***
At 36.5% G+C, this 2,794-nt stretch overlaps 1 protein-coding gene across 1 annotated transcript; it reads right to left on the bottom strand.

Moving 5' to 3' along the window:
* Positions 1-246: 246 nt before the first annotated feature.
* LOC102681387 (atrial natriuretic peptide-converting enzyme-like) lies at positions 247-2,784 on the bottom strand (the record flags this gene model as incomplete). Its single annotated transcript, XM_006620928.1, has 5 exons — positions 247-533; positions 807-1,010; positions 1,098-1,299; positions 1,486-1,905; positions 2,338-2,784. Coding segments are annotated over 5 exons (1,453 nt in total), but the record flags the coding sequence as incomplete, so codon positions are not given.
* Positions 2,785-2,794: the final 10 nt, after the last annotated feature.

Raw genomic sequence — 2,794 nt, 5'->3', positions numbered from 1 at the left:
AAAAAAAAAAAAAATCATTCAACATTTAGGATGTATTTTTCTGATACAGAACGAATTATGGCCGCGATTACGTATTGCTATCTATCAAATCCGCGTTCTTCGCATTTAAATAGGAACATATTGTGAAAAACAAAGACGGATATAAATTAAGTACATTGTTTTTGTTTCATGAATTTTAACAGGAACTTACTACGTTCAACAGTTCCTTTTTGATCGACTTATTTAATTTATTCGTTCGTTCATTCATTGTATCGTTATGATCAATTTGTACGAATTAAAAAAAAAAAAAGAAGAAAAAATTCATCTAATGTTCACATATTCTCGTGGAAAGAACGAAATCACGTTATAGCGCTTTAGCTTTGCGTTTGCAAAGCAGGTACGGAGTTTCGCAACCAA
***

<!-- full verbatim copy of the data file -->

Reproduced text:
At 36.5% G+C, this 2,794-nt stretch overlaps 1 protein-coding gene across 1 annotated transcript; it reads right to left on the bottom strand.

Moving 5' to 3' along the window:
* Positions 1-246: 246 nt before the first annotated feature.
* LOC102681387 (atrial natriuretic peptide-converting enzyme-like) lies at positions 247-2,784 on the bottom strand (the record flags this gene model as incomplete). Its single annotated transcript, XM_006620928.1, has 5 exons — positions 247-533; positions 807-1,010; positions 1,098-1,299; positions 1,486-1,905; positions 2,338-2,784. Coding segments are annotated over 5 exons (1,453 nt in total), but the record flags the coding sequence as incomplete, so codon positions are not given.
* Positions 2,785-2,794: the final 10 nt, after the last annotated feature.

Raw genomic sequence — 2,794 nt, 5'->3', positions numbered from 1 at the left:
AAAAAAAAAAAAAATCATTCAACATTTAGGATGTATTTTTCTGATACAGAACGAATTATGGCCGCGATTACGTATTGCTATCTATCAAATCCGCGTTCTTCGCATTTAAATAGGAACATATTGTGAAAAACAAAGACGGATATAAATTAAGTACATTGTTTTTGTTTCATGAATTTTAACAGGAACTTACTACGTTCAACAGTTCCTTTTTGATCGACTTATTTAATTTATTCGTTCGTTCATTCATTGTATCGTTATGATCAATTTGTACGAATTAAAAAAAAAAAAAGAAGAAAAAATTCATCTAATGTTCACATATTCTCGTGGAAAGAACGAAATCACGTTATAGCGCTTTAGCTTTGCGTTTGCAAAGCAGGTACGGAGTTTCGCAACCAA